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Album Review

In the waning years of his life, British big band leader and experimental composer Basil Kirchin saw three albums' worth of his previously unreleased works issued by the archival label Trunk Records: 1973's conceptual masterwork Quantum, 1968's Charcoal Sketches/States of Mind, and 1966's library music collection Abstractions of the Industrial North. Although Kirchin's health was failing during this era — in the liner notes to Particles, he makes a point of thanking his medical team alongside his musical associates — he was encouraged enough by the reception afforded to Trunk's archival releases to complete his final work, Particles. Released about two years after Kirchin's death in 2005, Particles is Kirchin's valedictory work, and the first of his Trunk releases to take its inspiration from all phases of his lengthy and varied career. Particles is bracketed by two lengthy compositions, "Bye Bye 1944" and "E + Me" (dedicated to Kirchin's wife Esther and based on a tune she used to sing to her students when she worked with autistic children), rooted in Kirchin's days as a post-war big-band leader and one of the featured players in Ted Heath's famed outfit, arguably the best European jazz band of all time. Utterly charming contemporary big-band jazz, these two pieces are the most immediately accessible work on Kirchin's Trunk releases. In between them, the six-part "Concept Suite" featuring "the Atonals" finds Kirchin at his most overtly conceptual. According to his liner notes, these six pieces are based on tapes dating back to the '70s in which Kirchin surreptitiously recorded conversations in the studio control room and elsewhere, then transcribed those conversations as scores for various instruments. "The Atonals" of the title refers to the non-traditional sound of the lead instruments; especially on the sparse, scene-setting "Secret Conversations Between Instruments," the rhythm, tempo, and fluidity of human conversation is mimicked uncannily well, making this one of the rare free jazz experiments that can be easily conceptually understood even by novices to the style. Overall, Particles is a fitting farewell to a beloved cult figure.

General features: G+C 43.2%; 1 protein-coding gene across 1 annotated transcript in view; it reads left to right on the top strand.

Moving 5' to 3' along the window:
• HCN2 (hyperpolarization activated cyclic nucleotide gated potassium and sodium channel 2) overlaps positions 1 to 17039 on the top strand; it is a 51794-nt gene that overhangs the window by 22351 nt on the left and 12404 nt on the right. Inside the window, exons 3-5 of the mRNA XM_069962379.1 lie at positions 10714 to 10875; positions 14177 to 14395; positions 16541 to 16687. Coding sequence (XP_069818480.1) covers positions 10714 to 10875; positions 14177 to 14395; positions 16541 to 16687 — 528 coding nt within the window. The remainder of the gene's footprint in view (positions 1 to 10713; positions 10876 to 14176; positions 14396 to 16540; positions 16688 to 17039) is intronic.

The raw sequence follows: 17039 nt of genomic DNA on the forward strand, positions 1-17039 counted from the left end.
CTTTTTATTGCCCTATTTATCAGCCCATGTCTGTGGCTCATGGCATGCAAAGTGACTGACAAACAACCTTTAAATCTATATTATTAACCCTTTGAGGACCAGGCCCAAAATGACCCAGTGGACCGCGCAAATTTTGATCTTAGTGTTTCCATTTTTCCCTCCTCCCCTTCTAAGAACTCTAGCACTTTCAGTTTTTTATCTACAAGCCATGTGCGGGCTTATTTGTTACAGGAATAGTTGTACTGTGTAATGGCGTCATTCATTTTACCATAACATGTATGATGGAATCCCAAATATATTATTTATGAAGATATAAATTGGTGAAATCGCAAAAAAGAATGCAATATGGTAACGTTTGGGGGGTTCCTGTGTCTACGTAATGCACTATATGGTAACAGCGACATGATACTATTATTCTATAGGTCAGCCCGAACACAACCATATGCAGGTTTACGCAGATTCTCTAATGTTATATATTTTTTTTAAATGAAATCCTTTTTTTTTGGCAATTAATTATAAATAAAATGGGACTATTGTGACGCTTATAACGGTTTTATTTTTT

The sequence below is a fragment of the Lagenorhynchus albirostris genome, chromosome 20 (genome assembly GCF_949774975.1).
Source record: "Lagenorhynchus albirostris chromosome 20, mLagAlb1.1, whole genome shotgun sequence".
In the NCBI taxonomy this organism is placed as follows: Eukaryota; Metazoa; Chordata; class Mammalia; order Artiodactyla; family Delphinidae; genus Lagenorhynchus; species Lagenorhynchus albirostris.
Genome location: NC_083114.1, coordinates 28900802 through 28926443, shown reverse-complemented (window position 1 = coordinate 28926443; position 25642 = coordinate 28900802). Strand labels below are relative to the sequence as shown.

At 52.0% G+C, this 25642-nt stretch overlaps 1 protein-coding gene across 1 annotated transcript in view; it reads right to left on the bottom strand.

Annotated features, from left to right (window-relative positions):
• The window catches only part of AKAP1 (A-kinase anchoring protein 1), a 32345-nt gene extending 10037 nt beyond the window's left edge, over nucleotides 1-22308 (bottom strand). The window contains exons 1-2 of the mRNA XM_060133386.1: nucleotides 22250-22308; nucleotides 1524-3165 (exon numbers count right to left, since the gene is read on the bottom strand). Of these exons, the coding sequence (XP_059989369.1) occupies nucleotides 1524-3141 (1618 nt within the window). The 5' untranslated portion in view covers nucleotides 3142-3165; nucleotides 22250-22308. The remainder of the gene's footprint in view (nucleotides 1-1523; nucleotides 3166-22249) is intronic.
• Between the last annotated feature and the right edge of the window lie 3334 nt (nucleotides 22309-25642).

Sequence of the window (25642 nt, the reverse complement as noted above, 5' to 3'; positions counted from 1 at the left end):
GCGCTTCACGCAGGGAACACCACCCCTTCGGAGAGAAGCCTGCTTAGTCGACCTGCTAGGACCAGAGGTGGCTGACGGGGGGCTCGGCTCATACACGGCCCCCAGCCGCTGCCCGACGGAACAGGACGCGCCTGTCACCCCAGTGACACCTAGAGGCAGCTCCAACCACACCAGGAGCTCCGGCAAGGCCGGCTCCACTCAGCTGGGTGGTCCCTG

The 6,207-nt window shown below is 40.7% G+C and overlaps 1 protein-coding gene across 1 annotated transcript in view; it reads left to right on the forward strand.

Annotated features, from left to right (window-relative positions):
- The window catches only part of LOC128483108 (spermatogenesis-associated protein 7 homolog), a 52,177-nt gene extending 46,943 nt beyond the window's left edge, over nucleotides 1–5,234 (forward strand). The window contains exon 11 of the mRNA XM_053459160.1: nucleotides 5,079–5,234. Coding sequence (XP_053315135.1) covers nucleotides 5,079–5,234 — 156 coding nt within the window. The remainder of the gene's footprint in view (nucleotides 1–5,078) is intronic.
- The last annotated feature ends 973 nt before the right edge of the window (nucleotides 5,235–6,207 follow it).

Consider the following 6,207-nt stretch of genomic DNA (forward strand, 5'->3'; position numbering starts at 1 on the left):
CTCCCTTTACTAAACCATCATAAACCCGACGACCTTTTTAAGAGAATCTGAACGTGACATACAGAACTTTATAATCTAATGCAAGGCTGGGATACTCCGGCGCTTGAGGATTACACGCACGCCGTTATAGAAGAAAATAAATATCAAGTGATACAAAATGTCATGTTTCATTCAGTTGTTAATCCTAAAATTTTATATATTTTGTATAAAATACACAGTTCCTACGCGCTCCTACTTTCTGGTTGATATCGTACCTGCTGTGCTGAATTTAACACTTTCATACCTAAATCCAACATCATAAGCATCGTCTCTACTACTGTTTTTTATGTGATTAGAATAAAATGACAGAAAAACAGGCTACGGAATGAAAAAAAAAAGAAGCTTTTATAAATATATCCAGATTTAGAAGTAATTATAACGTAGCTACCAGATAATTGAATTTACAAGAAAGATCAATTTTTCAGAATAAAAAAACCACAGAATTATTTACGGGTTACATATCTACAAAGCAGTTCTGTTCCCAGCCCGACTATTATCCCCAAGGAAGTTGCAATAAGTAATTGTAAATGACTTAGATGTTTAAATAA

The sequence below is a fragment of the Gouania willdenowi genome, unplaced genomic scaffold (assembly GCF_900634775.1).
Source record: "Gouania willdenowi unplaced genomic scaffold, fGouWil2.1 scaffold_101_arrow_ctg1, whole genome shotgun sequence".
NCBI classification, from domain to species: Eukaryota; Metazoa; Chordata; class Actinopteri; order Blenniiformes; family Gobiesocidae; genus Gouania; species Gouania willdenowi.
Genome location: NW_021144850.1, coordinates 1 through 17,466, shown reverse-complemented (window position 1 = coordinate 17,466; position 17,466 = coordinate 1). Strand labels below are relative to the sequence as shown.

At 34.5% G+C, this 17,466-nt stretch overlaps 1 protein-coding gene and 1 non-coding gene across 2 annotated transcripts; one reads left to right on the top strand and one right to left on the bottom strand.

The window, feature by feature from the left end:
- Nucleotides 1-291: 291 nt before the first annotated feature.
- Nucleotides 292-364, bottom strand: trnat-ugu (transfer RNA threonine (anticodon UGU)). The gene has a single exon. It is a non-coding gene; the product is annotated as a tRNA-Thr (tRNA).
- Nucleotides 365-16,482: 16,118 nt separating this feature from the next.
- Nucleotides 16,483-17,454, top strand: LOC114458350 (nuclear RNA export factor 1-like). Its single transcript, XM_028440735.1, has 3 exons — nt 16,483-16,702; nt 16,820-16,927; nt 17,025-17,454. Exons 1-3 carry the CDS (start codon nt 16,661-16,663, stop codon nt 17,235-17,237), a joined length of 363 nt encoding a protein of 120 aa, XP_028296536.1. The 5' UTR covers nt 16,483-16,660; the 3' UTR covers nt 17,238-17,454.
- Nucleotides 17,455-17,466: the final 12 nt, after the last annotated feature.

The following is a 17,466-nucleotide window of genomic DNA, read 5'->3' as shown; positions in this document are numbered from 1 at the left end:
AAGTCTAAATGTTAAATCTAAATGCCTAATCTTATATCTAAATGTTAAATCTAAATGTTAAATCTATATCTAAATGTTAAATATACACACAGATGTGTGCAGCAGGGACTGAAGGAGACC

Born: 08 August 1927 in England

Genre: Jazz

Years Active: '50s, '60s, '70s

Experimental composer Basil Kirchin was born in Great Britain in 1927. He made his professional debut in December 1941 at London's Paramount, playing drums in his father Ivor's jazz band, and remained a fixture of the group throughout the remainder of World War II, playing 14 shows per week. After the war ended, Kirchin joined Harry Roy's newly-formed New 1946 Orchestra (one of the first true British big bands) as a featured soloist, gaining national exposure via the band's regular appearances on...
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Particles, Basil Kirchin
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